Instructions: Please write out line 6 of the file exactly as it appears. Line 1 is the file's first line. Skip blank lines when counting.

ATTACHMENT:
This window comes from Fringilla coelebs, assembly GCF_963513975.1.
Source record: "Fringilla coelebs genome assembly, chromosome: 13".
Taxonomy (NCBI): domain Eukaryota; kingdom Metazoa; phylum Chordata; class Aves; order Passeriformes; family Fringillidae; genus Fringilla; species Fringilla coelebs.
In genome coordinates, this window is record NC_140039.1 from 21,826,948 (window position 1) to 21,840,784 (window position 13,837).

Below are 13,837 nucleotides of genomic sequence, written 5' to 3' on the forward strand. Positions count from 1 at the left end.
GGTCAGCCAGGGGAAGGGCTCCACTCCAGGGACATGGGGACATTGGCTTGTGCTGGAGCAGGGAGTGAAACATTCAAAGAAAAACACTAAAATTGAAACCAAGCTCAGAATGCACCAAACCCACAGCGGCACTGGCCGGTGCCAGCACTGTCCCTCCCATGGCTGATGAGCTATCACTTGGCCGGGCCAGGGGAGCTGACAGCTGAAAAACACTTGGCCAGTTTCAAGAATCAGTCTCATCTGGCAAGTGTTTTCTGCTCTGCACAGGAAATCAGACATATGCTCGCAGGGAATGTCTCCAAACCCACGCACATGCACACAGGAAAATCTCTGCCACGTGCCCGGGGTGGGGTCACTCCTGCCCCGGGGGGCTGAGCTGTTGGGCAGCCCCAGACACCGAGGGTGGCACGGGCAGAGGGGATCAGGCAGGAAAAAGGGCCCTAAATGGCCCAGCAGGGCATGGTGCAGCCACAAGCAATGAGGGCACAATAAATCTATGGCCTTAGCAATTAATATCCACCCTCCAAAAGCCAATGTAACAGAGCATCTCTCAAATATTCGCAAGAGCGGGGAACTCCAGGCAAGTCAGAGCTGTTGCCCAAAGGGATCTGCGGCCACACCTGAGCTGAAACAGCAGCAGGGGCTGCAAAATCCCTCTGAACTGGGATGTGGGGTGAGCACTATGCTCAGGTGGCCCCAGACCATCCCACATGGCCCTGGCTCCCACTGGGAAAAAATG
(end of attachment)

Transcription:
GGTCAGCCAGGGGAAGGGCTCCACTCCAGGGACATGGGGACATTGGCTTGTGCTGGAGCAGGGAGTGAAACATTCAAAGAAAAACACTAAAATTGAAACCAAGCTCAGAATGCACCAAACCCACAGCGGCACTGGCCGGTGCCAGCACTGTCCCTCCCATGGCTGATGAGCTATCACTTGGCCGGGCCAGGGGAGCTGACAGCTGAAAAACACTTGGCCAGTTTCAAGAATCAGTCTCATCTGGCAAGTGTTTTCTGCTCTGCACAGGAAATCAGACATATGCTCGCAGGGAATGTCTCCAAACCCACGCACATGCACACAGGAAAATCTCTGCCACGTGCCCGGGGTGGGGTCACTCCTGCCCCGGGGGGCTGAGCTGTTGGGCAGCCCCAGACACCGAGGGTGGCACGGGCAGAGGGGATCAGGCAGGAAAAAGGGCCCTAAATGGCCCAGCAGGGCATGGTGCAGCCACAAGCAATGAGGGCACAATAAATCTATGGCCTTAGCAATTAATATCCACCCTCCAAAAGCCAATGTAACAGAGCATCTCTCAAATATTCGCAAGAGCGGGGAACTCCAGGCAAGTCAGAGCTGTTGCCCAAAGGGATCTGCGGCCACACCTGAGCTGAAACAGCAGCAGGGGCTGCAAAATCCCTCTGAACTGGGATGTGGGGTGAGCACTATGCTCAGGTGGCCCCAGACCATCCCACATGGCCCTGGCTCCCACTGGGAAAAAATG